Connect The Testaments

January 23: Pride in Disguise

Genesis 37; Matthew 26:57–27:31; Ecclesiastes 9:1–6

Sometimes recognizing our sin for what it is can throw us into deep shame. In Matthew, we find that two of Jesus’ disciples experience this moment of remorse—Judas after he betrays Jesus, and Peter when he denies Jesus. From their responses, we learn what true repentance looks like.

Judas is remorseful when he realizes the enormity of his betrayal. But he doesn’t move from remorse to repentance. He tries to absolve his guilt by returning the payment he received for betraying Jesus—an attempt to buy back his innocence. And when the “blood money” is refused and he is unable to eliminate the guilt, Judas hangs himself (Matt 27:5).
Peter, the disciple with an impulsive, childlike loyalty to Jesus, denies his Lord when questioned by a mere servant girl. When Peter remembers Jesus’ prediction, he leaves, “weeping bitterly.” However, the Gospel of John tells us that Peter glorified God in his death (John 21:15–19).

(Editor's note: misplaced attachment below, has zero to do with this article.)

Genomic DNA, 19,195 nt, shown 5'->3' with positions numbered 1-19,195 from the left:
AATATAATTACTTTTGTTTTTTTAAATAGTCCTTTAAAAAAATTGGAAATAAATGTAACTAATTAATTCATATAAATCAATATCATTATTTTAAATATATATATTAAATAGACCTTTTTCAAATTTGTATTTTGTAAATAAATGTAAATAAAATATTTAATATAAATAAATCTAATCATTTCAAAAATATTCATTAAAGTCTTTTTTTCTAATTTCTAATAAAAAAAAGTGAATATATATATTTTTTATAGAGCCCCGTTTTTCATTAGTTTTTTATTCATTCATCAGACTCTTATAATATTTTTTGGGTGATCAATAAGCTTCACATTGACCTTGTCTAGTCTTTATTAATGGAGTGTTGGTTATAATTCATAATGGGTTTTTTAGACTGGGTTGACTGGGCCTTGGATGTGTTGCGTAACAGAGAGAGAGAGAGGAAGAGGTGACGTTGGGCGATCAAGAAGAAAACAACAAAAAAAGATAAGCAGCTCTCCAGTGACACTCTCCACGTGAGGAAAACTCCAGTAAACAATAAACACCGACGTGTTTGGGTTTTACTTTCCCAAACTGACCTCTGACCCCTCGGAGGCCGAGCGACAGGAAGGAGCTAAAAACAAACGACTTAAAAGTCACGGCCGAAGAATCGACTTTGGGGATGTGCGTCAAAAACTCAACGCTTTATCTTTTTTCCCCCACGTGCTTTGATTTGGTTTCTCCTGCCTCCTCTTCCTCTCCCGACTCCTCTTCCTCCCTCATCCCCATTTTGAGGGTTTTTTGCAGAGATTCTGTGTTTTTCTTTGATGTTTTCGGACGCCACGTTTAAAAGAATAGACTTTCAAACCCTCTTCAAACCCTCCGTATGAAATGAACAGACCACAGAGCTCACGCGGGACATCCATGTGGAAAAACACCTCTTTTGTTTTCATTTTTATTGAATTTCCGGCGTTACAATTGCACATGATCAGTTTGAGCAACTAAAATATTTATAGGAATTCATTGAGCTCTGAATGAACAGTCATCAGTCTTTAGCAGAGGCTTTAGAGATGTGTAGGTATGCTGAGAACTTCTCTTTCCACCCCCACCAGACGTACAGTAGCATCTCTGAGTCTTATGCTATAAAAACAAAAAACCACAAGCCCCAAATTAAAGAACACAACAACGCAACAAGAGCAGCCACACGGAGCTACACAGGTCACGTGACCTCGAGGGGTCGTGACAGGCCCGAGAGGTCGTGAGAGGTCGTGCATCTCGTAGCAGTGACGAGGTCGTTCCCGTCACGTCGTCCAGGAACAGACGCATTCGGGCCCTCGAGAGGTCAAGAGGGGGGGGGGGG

When sin is exposed, stopping at realization and remorse is tempting. Reveling in self-hate and self-loathing can seem fitting—we feel like inflicting punishment on ourselves will somehow absolve our guilt. But this is simply another form of relying on ourselves—it is pride in disguise. We diminish the sacrifice that Christ has completed. We deny the freedom from guilt and shame that Jesus has bought for us at a costly sacrifice.
It’s only when we reach the end of our self-reliance and pride that we can look to the one who actually bore the guilt for us.

How are you holding on to guilt and shame?